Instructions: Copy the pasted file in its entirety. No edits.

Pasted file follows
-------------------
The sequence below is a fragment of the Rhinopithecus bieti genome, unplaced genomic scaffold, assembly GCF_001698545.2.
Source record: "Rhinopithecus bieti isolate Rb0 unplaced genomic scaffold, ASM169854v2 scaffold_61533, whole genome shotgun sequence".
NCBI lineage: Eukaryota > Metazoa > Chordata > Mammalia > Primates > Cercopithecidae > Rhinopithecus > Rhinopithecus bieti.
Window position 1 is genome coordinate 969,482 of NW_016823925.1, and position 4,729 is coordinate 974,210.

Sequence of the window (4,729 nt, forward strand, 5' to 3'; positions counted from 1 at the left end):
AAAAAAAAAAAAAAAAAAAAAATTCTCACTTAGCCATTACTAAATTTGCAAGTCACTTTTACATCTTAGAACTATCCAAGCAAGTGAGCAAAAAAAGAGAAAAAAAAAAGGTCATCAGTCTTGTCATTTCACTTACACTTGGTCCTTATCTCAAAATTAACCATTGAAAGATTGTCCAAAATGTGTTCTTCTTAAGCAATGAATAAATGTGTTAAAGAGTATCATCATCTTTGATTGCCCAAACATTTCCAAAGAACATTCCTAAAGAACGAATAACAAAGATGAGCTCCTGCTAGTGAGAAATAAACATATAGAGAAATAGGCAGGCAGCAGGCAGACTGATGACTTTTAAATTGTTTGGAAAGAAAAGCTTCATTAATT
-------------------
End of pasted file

The sequence below is a fragment of the Rhinopithecus bieti genome, unplaced genomic scaffold, assembly GCF_001698545.2.
Source record: "Rhinopithecus bieti isolate Rb0 unplaced genomic scaffold, ASM169854v2 scaffold_61533, whole genome shotgun sequence".
NCBI lineage: Eukaryota > Metazoa > Chordata > Mammalia > Primates > Cercopithecidae > Rhinopithecus > Rhinopithecus bieti.
Window position 1 is genome coordinate 969,482 of NW_016823925.1, and position 4,729 is coordinate 974,210.

Sequence of the window (4,729 nt, forward strand, 5' to 3'; positions counted from 1 at the left end):
AAAAAAAAAAAAAAAAAAAAAATTCTCACTTAGCCATTACTAAATTTGCAAGTCACTTTTACATCTTAGAACTATCCAAGCAAGTGAGCAAAAAAAGAGAAAAAAAAAAGGTCATCAGTCTTGTCATTTCACTTACACTTGGTCCTTATCTCAAAATTAACCATTGAAAGATTGTCCAAAATGTGTTCTTCTTAAGCAATGAATAAATGTGTTAAAGAGTATCATCATCTTTGATTGCCCAAACATTTCCAAAGAACATTCCTAAAGAACGAATAACAAAGATGAGCTCCTGCTAGTGAGAAATAAACATATAGAGAAATAGGCAGGCAGCAGGCAGACTGATGACTTTTAAATTGTTTGGAAAGAAAAGCTTCATTAATT